The scene: A small group meeting of 5 people (an EC research proposal review meeting), none of whom know each other or have worked together before. The meeting chair, let’s call her Alice, wants another person, Bob, to endorse a particular outline plan of action. This plan does not entail him doing anything, but he is nonetheless resistant, and puts forward both reasonable and unreasonable justifications for not endorsing the plan. Alice tries another couple of arguments, but each of these meets similar resistance from Bob. At this point, Alice does not know what the rest of us think about her plan or Bob’s opinion of it.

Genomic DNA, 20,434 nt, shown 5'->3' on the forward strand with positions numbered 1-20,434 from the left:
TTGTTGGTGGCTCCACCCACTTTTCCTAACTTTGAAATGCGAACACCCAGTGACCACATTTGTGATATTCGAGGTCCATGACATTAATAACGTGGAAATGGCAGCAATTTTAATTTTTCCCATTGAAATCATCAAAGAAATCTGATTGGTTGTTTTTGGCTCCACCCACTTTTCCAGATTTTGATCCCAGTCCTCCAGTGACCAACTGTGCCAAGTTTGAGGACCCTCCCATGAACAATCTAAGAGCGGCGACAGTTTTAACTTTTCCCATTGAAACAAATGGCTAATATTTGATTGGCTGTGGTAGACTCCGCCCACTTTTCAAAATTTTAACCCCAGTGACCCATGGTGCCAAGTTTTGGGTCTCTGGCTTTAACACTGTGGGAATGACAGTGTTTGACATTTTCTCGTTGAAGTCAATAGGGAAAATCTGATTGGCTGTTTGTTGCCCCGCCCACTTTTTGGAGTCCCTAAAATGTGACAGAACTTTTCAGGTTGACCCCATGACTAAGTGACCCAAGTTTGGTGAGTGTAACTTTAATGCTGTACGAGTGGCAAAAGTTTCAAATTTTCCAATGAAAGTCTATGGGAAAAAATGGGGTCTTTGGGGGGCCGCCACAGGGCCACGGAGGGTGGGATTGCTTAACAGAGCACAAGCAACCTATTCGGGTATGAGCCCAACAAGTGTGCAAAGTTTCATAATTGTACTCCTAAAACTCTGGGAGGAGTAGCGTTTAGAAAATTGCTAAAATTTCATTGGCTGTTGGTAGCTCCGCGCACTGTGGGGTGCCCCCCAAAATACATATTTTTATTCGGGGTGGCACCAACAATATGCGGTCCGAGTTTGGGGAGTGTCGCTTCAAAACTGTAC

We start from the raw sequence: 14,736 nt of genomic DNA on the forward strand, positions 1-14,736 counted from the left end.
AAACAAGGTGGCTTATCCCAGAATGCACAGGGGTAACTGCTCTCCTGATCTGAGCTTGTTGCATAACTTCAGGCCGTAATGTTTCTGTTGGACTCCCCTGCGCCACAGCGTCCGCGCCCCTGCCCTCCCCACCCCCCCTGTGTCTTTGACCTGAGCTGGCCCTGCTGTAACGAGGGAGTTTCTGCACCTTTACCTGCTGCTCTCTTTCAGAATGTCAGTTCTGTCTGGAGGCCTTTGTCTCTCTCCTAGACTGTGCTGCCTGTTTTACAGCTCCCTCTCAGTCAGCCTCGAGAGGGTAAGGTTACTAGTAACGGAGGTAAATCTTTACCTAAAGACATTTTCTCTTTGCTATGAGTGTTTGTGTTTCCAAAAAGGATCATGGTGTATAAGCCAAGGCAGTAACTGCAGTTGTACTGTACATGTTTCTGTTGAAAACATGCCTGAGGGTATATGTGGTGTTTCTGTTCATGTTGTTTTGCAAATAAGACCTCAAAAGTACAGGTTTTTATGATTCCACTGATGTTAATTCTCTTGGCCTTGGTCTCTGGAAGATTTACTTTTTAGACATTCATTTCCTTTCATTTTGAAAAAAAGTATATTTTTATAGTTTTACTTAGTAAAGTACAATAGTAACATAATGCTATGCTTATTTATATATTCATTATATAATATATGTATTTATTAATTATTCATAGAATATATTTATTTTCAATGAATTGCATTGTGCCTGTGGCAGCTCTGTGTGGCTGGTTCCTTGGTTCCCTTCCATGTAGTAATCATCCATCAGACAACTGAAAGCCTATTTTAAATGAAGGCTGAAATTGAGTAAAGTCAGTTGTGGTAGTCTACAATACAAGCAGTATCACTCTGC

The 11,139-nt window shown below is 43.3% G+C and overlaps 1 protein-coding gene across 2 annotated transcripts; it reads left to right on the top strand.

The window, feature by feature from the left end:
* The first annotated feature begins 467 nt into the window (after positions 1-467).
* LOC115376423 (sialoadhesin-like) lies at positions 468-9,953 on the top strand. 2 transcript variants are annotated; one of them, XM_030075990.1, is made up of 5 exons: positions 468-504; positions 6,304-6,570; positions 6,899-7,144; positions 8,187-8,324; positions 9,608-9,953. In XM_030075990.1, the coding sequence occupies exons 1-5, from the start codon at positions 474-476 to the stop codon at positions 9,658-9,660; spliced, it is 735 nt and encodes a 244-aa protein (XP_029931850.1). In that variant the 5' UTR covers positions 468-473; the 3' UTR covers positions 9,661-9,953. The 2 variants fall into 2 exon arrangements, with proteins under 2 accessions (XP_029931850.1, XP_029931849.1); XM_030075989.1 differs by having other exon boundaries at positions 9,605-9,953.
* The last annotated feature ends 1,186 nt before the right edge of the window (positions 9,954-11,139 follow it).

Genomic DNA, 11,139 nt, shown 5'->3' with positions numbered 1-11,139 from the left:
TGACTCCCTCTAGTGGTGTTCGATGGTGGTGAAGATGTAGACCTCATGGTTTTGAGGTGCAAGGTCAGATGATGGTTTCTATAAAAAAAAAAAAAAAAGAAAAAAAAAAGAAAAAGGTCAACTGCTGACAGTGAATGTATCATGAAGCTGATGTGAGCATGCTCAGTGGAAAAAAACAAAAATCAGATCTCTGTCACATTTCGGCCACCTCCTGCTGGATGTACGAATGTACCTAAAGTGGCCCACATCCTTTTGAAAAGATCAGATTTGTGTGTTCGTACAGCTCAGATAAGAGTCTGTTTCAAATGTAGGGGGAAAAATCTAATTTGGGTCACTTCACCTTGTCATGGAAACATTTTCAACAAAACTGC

Having heard the two sides, I decide that Alice is correct and that Bob should endorse the plan. But Alice, I believe, has not used the best arguments in favour of his doing so, and thus I add my voice to her side, giving a new argument to justify Bob changing his opinion. My argument fails with Bob, but leads Alice to think of a further argument, and both our arguments together have a consequence that completely rebuts Bob’s reasonable main defence for non-endorsement. When she presents this line (my argument + her argument + their joint consequence) to him, Bob wilts and agrees to endorse Alice’s plan.